7 May 2019 - 12:15
News Code 83305998
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Ramadan customs in Iran; attractive for foreign tourists

Tehran, May 7, IRNA - Millions of Muslims in Iran and around the world have marked the beginning of the Holy Month of Ramadan with special traditions making the religious ceremony attractive especially for foreign tourists.

Iran is a Muslim country and During the holy month of Ramadan, Muslims fast during the day, say prayers and then break their fast with Iftar, a special evening meal.

Fasting is obligatory for Muslims, with the exception of pregnant women, the ill, children or those suffering from diabetes.

From sunrise to sunset, Muslims refrain from eating any food, drinking liquids and smoking.

The philosophy of fasting is to make the people understand the situation from which the poor and the needy are suffering; and learn to appreciate God’s blessings in their lifetime.

The philosophy encourages the people to share food with the poor, inviting people for the meal (Iftar) to break the fast at sunset, giving donation to charity, and reading part of holy Quran during this month in a way to complete the entire text of the holy book in one month to deserve the divine rewards.

The ancient Iranian people, like their ancient civilizations, held special rituals for many national and religious occasions, which, after the advent of Islam in Iran, many Islamic occasions had special colors and smell.

Ramadan is one of the Islamic occasions after Islam spread to Iran, and the people of this ancient land perform Ramadan rituals in their own way.

Many Muslims, including the Shia, perform rituals in the holy month of Ramadan with special customary specifications, including the mosque's desolation to welcome these all-spiritual events, as well as holding a party in the form of Iftar ceremony.

Iranian cuisine is as delicious and captivating as ever, considering all the different ethnic groups and cultures residing in the country.
The art of cooking is legendary in the realm of Middle Eastern food and each part has its own recipe and special dishes.
For that matter, the type of food during the month of fasting is also of a much more importance and verity.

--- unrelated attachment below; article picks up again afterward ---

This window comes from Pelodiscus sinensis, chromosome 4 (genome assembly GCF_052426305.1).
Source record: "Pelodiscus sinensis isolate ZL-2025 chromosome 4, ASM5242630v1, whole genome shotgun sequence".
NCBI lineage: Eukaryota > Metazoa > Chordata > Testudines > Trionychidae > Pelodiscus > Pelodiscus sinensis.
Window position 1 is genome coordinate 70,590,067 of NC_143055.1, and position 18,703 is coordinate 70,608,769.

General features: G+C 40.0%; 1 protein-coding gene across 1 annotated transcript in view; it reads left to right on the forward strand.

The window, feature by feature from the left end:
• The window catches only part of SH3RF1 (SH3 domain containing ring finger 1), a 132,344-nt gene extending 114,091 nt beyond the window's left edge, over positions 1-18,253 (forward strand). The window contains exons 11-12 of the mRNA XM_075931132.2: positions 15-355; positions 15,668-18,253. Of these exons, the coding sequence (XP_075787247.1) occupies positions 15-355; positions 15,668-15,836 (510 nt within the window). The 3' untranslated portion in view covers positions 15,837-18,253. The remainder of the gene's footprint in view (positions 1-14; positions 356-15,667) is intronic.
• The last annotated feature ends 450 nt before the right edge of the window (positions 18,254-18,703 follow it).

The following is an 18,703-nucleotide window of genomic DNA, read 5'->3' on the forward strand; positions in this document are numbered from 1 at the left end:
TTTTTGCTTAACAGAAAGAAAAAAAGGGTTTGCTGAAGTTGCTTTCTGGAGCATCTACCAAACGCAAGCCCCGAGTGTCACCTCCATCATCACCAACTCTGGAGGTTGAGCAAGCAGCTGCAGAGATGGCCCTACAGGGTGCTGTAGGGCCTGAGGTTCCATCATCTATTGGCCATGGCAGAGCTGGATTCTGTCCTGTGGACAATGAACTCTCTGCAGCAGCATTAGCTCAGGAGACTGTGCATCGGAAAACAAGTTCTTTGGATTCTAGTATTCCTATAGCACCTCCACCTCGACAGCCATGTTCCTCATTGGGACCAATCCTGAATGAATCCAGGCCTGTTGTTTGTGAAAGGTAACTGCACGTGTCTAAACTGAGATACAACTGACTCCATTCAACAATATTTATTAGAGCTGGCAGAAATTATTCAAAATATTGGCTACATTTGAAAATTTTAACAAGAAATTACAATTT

Ramadan is one of the times to observe that Iranian legendary hospitality.

It is a tradition in Iran to invite guests during Ramadan and at the time of breakfast, even uninvited people are welcomed.

Iranians believe that God showers the host with blessings when he shares his food with other people and during Ramadan this tradition comes even more into practice. In Iranian culture, “the guest is God’s friend” after all!

In this report, we will talk about some of the traditonal cuisines and customs in the provices and cities of Iran.


*** Shiraz's customs in Ramadan
In Fars province, the guest in the iftar table with special cooking is welcomed, where the people of Fars province and Shiraz break their fast with a variety of hot drinks such as 'Oxtongue (Gavzaban), Phoenix Dactylifera (TarUnhe), Eglantine (Nastaran) or Milk and Dates.
Ashe - asbzi, Ashe -Karde and Kalam Polo as well as Tar - e Halva in Shiraz are also amongst the favorite cuisines served during the holy month of Ramadanin Shiraz.

*** Shami, food of northern Iran

Shami is the food that people in the northern Iran cook it by frying small pieces of dough which is a mixture of meat and split yellow peas.
They often serve this food during Ramadan beside Iranian bread, cheese, green herbs and non separable part of Iranian breakfast table, Chai (Black tea).

In northern Iran there is a tradition of making this special sweets as well, Khoshkar made by rice flour.
However, Zulbia and Bamia which can also be found in Arab countries and Turkey, is the national Iranian sweet during Ramadan which is sold throughout the country.

Iranians often break their fast with a small portion of food at the time of sunset, following a proper meal after the Maqrib prayer and most family members gather at one home, one at the time.

Breaking the fast has this special ritual that they will wait for the Moazzin to say the call for Maqrib prayer (often on TV or from a mosque nearby).

They say some supplications afterward. But still no one rushes for the meal. They gently break the fast with a glass of warm water and some dates as it was the tradition of prophet Muhammad.

And patiently they keep themselves from eating until they say the night prayers. Just then, they start the bigger meal after a long period of fasting in which not even a drop of water has entered their mouth.

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